Following exploration by the Spanish and French, in the 17th and 18th centuries, Oregon was mapped by the Lewis and Clark expedition in their search for the Northwest Passage. Starting in the 1830s, many groups of pioneers travelled to the state on the famous Oregon Trail, and the U.S. began joint settlement of the area with the United Kingdom. In 1846, the border between U.S. and British territory was formally established at the 49th parallel – the part of the territory that was given to Britain would ultimately become part of Canada. Oregon was officially admitted to the union as a state on February 14th, 1859. Today, Portland, Oregon’s largest city, is considered one of the top cities in the nation in terms of quality of life, and the state is also known as one of the nation’s top producers of wine, boasting over 300 wineries.
More to Explore
The westward expansion of the United States is one of the defining themes of 19th-century American history.
With William Clark, Meriwether Lewis led an expedition through the uncharted American interior to the Pacific Northwest from 1804 to 1806.
Long before Columbus, another group of people discovered America: the nomadic ancestors of modern Native Americans.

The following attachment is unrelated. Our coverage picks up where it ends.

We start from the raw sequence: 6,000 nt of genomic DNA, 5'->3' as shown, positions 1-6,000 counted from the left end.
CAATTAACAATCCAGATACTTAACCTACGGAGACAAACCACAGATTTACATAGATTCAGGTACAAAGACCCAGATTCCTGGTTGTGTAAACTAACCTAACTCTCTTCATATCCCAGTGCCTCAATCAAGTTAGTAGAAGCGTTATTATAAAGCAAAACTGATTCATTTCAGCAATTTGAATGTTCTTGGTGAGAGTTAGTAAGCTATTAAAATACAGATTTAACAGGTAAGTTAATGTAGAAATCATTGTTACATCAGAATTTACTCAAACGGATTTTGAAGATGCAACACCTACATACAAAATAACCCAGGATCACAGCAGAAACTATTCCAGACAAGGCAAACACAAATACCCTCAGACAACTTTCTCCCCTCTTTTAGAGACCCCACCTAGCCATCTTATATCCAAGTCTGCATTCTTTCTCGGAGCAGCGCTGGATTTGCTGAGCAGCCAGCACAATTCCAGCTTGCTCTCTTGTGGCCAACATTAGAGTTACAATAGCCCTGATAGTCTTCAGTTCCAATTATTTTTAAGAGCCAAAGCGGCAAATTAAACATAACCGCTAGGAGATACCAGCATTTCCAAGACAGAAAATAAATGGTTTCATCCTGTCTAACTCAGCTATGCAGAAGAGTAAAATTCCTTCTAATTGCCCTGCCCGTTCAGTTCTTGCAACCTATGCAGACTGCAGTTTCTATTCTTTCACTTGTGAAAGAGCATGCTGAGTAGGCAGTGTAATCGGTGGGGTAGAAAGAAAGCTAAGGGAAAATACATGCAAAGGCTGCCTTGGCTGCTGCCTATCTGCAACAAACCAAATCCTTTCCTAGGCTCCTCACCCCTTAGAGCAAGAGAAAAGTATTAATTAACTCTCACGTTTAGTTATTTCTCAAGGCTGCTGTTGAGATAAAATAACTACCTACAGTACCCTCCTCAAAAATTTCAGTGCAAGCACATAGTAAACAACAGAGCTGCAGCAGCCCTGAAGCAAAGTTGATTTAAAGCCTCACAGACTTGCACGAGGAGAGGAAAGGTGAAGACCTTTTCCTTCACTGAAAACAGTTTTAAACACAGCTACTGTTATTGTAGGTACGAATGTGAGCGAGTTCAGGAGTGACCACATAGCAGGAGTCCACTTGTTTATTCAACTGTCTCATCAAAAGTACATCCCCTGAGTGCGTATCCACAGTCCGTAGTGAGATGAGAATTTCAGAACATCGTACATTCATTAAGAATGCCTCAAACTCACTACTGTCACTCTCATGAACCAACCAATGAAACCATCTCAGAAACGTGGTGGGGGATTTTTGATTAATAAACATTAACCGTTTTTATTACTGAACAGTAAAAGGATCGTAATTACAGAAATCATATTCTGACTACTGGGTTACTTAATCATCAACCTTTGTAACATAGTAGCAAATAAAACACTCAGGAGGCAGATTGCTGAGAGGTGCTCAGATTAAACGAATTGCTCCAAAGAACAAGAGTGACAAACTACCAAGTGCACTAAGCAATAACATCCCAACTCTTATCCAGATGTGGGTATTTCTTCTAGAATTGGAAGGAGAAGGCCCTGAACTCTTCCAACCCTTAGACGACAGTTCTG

Stretching more than 3,000 miles from the Atlantic to the Pacific, the United States of America is comprised of 50 states, each with its own unique traditions and history.
Did You Know?
Oregon's Crater Lake, formed in the remnant of an ancient volcano, is the deepest lake in the United States.
Date of Statehood: February 14, 1859
Population: 3,831,074 (2010)
Size: 98,379 square miles
Nickname(s): Beaver State
Motto: She Flies With Her Own Wings
Tree: Douglas Fir
Flower: Oregon Grape
Bird: Western Meadowlark
- Due to the high demand for beaver hats and coats and unregulated trapping during the early settlement years, beavers were nearly eliminated by the mid-19th century. Since then, proper management has allowed the semi-aquatic mammals to flourish once again. Known as the “Beaver State,” Oregon features a picture of a beaver on the back of its state flag.
- Beginning in 1836, roughly 12,000 emigrants made the 2,000-mile trek from Independence, Missouri, to the Oregon Territory. Heavily traveled until 1884, the Oregon Trail was the most used of all routes in the westward expansion of the United States.
- Mount Hood, a dormant volcano that last erupted around 1865, is covered by 12 glaciers. At 11,239 feet, it is the tallest peak in Oregon.
- In November of 1986, the 80-mile-long Columbia River Gorge, which traverses the border between Oregon and Washington, was designated the country’s first National Scenic Area. Since the mixture of cool marine air on the western side of the Cascades and the drier air from the inland basin creates a natural wind tunnel, the gorge is considered to be one of the best places in the world for windsurfing.
- Oregon grows 99 percent of all hazelnuts produced in the United States. It is also the country’s leading producer of Christmas trees, with an output of more than 4.9 million trees in 2009.
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